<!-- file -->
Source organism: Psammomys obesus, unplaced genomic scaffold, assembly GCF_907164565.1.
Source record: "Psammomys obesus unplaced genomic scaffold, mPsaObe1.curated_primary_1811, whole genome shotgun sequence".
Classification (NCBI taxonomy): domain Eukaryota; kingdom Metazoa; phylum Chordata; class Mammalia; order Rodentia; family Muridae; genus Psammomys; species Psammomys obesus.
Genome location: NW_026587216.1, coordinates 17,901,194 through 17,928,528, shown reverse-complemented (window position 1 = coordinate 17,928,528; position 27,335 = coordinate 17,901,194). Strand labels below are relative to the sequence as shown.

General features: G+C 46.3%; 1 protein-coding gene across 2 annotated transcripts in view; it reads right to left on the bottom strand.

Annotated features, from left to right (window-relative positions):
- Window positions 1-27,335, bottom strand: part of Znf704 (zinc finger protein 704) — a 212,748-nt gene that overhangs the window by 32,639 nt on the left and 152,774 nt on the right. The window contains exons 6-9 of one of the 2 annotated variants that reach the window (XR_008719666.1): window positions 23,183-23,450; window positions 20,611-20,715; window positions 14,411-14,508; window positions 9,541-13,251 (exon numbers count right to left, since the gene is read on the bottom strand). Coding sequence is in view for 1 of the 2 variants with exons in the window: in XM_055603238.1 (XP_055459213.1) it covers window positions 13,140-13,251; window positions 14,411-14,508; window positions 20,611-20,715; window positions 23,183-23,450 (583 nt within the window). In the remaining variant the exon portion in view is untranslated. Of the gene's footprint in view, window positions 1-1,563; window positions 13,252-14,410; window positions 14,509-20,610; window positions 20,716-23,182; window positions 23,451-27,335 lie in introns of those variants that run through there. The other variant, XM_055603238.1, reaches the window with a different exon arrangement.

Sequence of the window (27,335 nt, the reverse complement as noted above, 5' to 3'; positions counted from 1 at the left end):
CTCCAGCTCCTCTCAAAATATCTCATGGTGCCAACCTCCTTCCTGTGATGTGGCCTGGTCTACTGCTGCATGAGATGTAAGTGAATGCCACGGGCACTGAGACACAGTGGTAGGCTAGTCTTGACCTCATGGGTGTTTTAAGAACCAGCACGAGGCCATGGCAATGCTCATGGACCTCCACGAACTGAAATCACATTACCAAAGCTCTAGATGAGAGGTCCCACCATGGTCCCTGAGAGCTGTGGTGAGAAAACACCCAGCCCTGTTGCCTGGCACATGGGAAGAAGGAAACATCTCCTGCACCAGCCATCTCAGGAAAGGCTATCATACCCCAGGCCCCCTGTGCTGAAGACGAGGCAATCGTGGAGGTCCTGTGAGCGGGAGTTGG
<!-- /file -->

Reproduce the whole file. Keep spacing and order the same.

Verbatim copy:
Source organism: Psammomys obesus, unplaced genomic scaffold, assembly GCF_907164565.1.
Source record: "Psammomys obesus unplaced genomic scaffold, mPsaObe1.curated_primary_1811, whole genome shotgun sequence".
Classification (NCBI taxonomy): domain Eukaryota; kingdom Metazoa; phylum Chordata; class Mammalia; order Rodentia; family Muridae; genus Psammomys; species Psammomys obesus.
Genome location: NW_026587216.1, coordinates 17,901,194 through 17,928,528, shown reverse-complemented (window position 1 = coordinate 17,928,528; position 27,335 = coordinate 17,901,194). Strand labels below are relative to the sequence as shown.

General features: G+C 46.3%; 1 protein-coding gene across 2 annotated transcripts in view; it reads right to left on the bottom strand.

Annotated features, from left to right (window-relative positions):
- Window positions 1-27,335, bottom strand: part of Znf704 (zinc finger protein 704) — a 212,748-nt gene that overhangs the window by 32,639 nt on the left and 152,774 nt on the right. The window contains exons 6-9 of one of the 2 annotated variants that reach the window (XR_008719666.1): window positions 23,183-23,450; window positions 20,611-20,715; window positions 14,411-14,508; window positions 9,541-13,251 (exon numbers count right to left, since the gene is read on the bottom strand). Coding sequence is in view for 1 of the 2 variants with exons in the window: in XM_055603238.1 (XP_055459213.1) it covers window positions 13,140-13,251; window positions 14,411-14,508; window positions 20,611-20,715; window positions 23,183-23,450 (583 nt within the window). In the remaining variant the exon portion in view is untranslated. Of the gene's footprint in view, window positions 1-1,563; window positions 13,252-14,410; window positions 14,509-20,610; window positions 20,716-23,182; window positions 23,451-27,335 lie in introns of those variants that run through there. The other variant, XM_055603238.1, reaches the window with a different exon arrangement.

Sequence of the window (27,335 nt, the reverse complement as noted above, 5' to 3'; positions counted from 1 at the left end):
CTCCAGCTCCTCTCAAAATATCTCATGGTGCCAACCTCCTTCCTGTGATGTGGCCTGGTCTACTGCTGCATGAGATGTAAGTGAATGCCACGGGCACTGAGACACAGTGGTAGGCTAGTCTTGACCTCATGGGTGTTTTAAGAACCAGCACGAGGCCATGGCAATGCTCATGGACCTCCACGAACTGAAATCACATTACCAAAGCTCTAGATGAGAGGTCCCACCATGGTCCCTGAGAGCTGTGGTGAGAAAACACCCAGCCCTGTTGCCTGGCACATGGGAAGAAGGAAACATCTCCTGCACCAGCCATCTCAGGAAAGGCTATCATACCCCAGGCCCCCTGTGCTGAAGACGAGGCAATCGTGGAGGTCCTGTGAGCGGGAGTTGG